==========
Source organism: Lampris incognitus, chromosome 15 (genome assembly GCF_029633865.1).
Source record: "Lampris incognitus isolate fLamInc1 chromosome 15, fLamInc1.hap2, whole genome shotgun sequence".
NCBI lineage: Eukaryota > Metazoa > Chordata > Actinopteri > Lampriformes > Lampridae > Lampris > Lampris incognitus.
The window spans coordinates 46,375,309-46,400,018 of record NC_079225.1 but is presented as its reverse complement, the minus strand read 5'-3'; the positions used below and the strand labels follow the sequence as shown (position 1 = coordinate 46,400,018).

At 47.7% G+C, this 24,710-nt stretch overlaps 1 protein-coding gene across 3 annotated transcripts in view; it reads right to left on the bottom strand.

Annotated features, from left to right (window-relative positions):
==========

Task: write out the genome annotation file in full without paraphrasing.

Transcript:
Source organism: Lampris incognitus, chromosome 15 (genome assembly GCF_029633865.1).
Source record: "Lampris incognitus isolate fLamInc1 chromosome 15, fLamInc1.hap2, whole genome shotgun sequence".
NCBI lineage: Eukaryota > Metazoa > Chordata > Actinopteri > Lampriformes > Lampridae > Lampris > Lampris incognitus.
The window spans coordinates 46,375,309-46,400,018 of record NC_079225.1 but is presented as its reverse complement, the minus strand read 5'-3'; the positions used below and the strand labels follow the sequence as shown (position 1 = coordinate 46,400,018).

At 47.7% G+C, this 24,710-nt stretch overlaps 1 protein-coding gene across 3 annotated transcripts in view; it reads right to left on the bottom strand.

Annotated features, from left to right (window-relative positions):